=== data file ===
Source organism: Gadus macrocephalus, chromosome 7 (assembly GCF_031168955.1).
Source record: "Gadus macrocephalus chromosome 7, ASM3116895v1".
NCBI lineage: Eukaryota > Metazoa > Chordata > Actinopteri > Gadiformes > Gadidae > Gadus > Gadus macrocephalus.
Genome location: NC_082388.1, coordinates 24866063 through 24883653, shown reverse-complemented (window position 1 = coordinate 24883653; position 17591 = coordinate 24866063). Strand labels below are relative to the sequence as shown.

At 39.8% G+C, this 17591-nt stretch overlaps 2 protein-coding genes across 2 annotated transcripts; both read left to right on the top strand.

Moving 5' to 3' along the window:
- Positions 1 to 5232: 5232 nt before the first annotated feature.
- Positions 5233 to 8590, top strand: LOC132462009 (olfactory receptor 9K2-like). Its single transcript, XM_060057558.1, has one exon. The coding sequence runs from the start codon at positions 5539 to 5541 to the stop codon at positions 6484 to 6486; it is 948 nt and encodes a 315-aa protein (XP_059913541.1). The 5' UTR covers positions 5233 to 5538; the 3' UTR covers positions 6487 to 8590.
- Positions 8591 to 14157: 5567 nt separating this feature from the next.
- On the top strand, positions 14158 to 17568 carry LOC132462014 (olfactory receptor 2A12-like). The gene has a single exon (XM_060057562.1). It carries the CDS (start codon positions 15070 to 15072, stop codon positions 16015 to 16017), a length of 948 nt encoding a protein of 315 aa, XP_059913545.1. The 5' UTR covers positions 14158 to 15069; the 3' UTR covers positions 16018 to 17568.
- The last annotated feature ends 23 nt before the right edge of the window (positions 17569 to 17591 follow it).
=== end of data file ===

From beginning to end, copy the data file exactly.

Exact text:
Source organism: Gadus macrocephalus, chromosome 7 (assembly GCF_031168955.1).
Source record: "Gadus macrocephalus chromosome 7, ASM3116895v1".
NCBI lineage: Eukaryota > Metazoa > Chordata > Actinopteri > Gadiformes > Gadidae > Gadus > Gadus macrocephalus.
Genome location: NC_082388.1, coordinates 24866063 through 24883653, shown reverse-complemented (window position 1 = coordinate 24883653; position 17591 = coordinate 24866063). Strand labels below are relative to the sequence as shown.

At 39.8% G+C, this 17591-nt stretch overlaps 2 protein-coding genes across 2 annotated transcripts; both read left to right on the top strand.

Moving 5' to 3' along the window:
- Positions 1 to 5232: 5232 nt before the first annotated feature.
- Positions 5233 to 8590, top strand: LOC132462009 (olfactory receptor 9K2-like). Its single transcript, XM_060057558.1, has one exon. The coding sequence runs from the start codon at positions 5539 to 5541 to the stop codon at positions 6484 to 6486; it is 948 nt and encodes a 315-aa protein (XP_059913541.1). The 5' UTR covers positions 5233 to 5538; the 3' UTR covers positions 6487 to 8590.
- Positions 8591 to 14157: 5567 nt separating this feature from the next.
- On the top strand, positions 14158 to 17568 carry LOC132462014 (olfactory receptor 2A12-like). The gene has a single exon (XM_060057562.1). It carries the CDS (start codon positions 15070 to 15072, stop codon positions 16015 to 16017), a length of 948 nt encoding a protein of 315 aa, XP_059913545.1. The 5' UTR covers positions 14158 to 15069; the 3' UTR covers positions 16018 to 17568.
- The last annotated feature ends 23 nt before the right edge of the window (positions 17569 to 17591 follow it).